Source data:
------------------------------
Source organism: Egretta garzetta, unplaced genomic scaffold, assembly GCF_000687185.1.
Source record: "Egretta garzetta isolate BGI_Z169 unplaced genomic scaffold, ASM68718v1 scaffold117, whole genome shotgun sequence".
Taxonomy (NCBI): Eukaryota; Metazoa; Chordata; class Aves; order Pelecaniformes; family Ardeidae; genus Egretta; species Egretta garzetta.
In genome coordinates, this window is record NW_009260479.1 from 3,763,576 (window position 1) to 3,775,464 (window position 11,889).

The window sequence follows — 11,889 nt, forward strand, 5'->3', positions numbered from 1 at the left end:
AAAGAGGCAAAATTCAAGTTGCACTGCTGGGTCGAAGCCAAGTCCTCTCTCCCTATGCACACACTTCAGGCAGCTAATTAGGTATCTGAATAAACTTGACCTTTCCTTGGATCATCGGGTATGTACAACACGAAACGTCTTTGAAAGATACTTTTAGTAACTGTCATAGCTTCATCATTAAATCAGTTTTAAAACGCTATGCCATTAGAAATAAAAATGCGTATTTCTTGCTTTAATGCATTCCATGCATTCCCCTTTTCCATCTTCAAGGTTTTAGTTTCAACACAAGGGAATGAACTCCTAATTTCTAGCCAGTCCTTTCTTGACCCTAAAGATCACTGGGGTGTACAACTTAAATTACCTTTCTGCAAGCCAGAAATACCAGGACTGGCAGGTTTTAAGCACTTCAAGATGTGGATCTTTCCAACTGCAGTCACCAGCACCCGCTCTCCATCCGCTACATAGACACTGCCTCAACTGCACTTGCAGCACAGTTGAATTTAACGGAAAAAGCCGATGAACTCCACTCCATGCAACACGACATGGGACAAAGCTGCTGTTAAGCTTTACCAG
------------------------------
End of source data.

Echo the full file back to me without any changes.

Source organism: Egretta garzetta, unplaced genomic scaffold, assembly GCF_000687185.1.
Source record: "Egretta garzetta isolate BGI_Z169 unplaced genomic scaffold, ASM68718v1 scaffold117, whole genome shotgun sequence".
Taxonomy (NCBI): Eukaryota; Metazoa; Chordata; class Aves; order Pelecaniformes; family Ardeidae; genus Egretta; species Egretta garzetta.
In genome coordinates, this window is record NW_009260479.1 from 3,763,576 (window position 1) to 3,775,464 (window position 11,889).

The window sequence follows — 11,889 nt, forward strand, 5'->3', positions numbered from 1 at the left end:
AAAGAGGCAAAATTCAAGTTGCACTGCTGGGTCGAAGCCAAGTCCTCTCTCCCTATGCACACACTTCAGGCAGCTAATTAGGTATCTGAATAAACTTGACCTTTCCTTGGATCATCGGGTATGTACAACACGAAACGTCTTTGAAAGATACTTTTAGTAACTGTCATAGCTTCATCATTAAATCAGTTTTAAAACGCTATGCCATTAGAAATAAAAATGCGTATTTCTTGCTTTAATGCATTCCATGCATTCCCCTTTTCCATCTTCAAGGTTTTAGTTTCAACACAAGGGAATGAACTCCTAATTTCTAGCCAGTCCTTTCTTGACCCTAAAGATCACTGGGGTGTACAACTTAAATTACCTTTCTGCAAGCCAGAAATACCAGGACTGGCAGGTTTTAAGCACTTCAAGATGTGGATCTTTCCAACTGCAGTCACCAGCACCCGCTCTCCATCCGCTACATAGACACTGCCTCAACTGCACTTGCAGCACAGTTGAATTTAACGGAAAAAGCCGATGAACTCCACTCCATGCAACACGACATGGGACAAAGCTGCTGTTAAGCTTTACCAG